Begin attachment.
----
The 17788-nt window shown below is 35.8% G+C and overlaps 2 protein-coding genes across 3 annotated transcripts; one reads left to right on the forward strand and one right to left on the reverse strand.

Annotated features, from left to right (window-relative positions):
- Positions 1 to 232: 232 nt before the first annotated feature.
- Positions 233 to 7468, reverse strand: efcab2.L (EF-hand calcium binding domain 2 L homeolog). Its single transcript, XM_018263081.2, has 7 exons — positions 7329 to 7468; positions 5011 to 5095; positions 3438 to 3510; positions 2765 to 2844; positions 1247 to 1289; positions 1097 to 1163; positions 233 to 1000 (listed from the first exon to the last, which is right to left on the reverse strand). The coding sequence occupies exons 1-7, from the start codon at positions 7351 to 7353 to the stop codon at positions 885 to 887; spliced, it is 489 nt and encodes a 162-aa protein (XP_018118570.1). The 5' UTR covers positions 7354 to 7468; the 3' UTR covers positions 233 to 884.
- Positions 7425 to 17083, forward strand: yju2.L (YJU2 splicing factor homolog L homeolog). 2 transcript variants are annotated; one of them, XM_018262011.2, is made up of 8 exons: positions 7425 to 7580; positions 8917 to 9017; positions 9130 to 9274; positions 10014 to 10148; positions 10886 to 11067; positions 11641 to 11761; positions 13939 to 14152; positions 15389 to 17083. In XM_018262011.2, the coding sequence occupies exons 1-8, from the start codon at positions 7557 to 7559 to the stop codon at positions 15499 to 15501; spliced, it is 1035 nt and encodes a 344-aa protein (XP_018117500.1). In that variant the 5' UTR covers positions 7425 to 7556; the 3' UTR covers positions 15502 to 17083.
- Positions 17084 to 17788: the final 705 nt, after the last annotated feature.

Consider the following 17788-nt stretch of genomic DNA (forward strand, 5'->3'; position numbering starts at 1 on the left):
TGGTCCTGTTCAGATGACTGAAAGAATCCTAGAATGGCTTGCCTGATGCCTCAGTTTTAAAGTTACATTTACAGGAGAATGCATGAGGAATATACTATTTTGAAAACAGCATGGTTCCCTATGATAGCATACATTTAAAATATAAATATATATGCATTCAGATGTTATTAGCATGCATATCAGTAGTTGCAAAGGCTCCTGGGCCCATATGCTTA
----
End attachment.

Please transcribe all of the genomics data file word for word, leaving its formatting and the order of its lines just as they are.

The 17788-nt window shown below is 35.8% G+C and overlaps 2 protein-coding genes across 3 annotated transcripts; one reads left to right on the forward strand and one right to left on the reverse strand.

Annotated features, from left to right (window-relative positions):
- Positions 1 to 232: 232 nt before the first annotated feature.
- Positions 233 to 7468, reverse strand: efcab2.L (EF-hand calcium binding domain 2 L homeolog). Its single transcript, XM_018263081.2, has 7 exons — positions 7329 to 7468; positions 5011 to 5095; positions 3438 to 3510; positions 2765 to 2844; positions 1247 to 1289; positions 1097 to 1163; positions 233 to 1000 (listed from the first exon to the last, which is right to left on the reverse strand). The coding sequence occupies exons 1-7, from the start codon at positions 7351 to 7353 to the stop codon at positions 885 to 887; spliced, it is 489 nt and encodes a 162-aa protein (XP_018118570.1). The 5' UTR covers positions 7354 to 7468; the 3' UTR covers positions 233 to 884.
- Positions 7425 to 17083, forward strand: yju2.L (YJU2 splicing factor homolog L homeolog). 2 transcript variants are annotated; one of them, XM_018262011.2, is made up of 8 exons: positions 7425 to 7580; positions 8917 to 9017; positions 9130 to 9274; positions 10014 to 10148; positions 10886 to 11067; positions 11641 to 11761; positions 13939 to 14152; positions 15389 to 17083. In XM_018262011.2, the coding sequence occupies exons 1-8, from the start codon at positions 7557 to 7559 to the stop codon at positions 15499 to 15501; spliced, it is 1035 nt and encodes a 344-aa protein (XP_018117500.1). In that variant the 5' UTR covers positions 7425 to 7556; the 3' UTR covers positions 15502 to 17083.
- Positions 17084 to 17788: the final 705 nt, after the last annotated feature.

Consider the following 17788-nt stretch of genomic DNA (forward strand, 5'->3'; position numbering starts at 1 on the left):
TGGTCCTGTTCAGATGACTGAAAGAATCCTAGAATGGCTTGCCTGATGCCTCAGTTTTAAAGTTACATTTACAGGAGAATGCATGAGGAATATACTATTTTGAAAACAGCATGGTTCCCTATGATAGCATACATTTAAAATATAAATATATATGCATTCAGATGTTATTAGCATGCATATCAGTAGTTGCAAAGGCTCCTGGGCCCATATGCTTA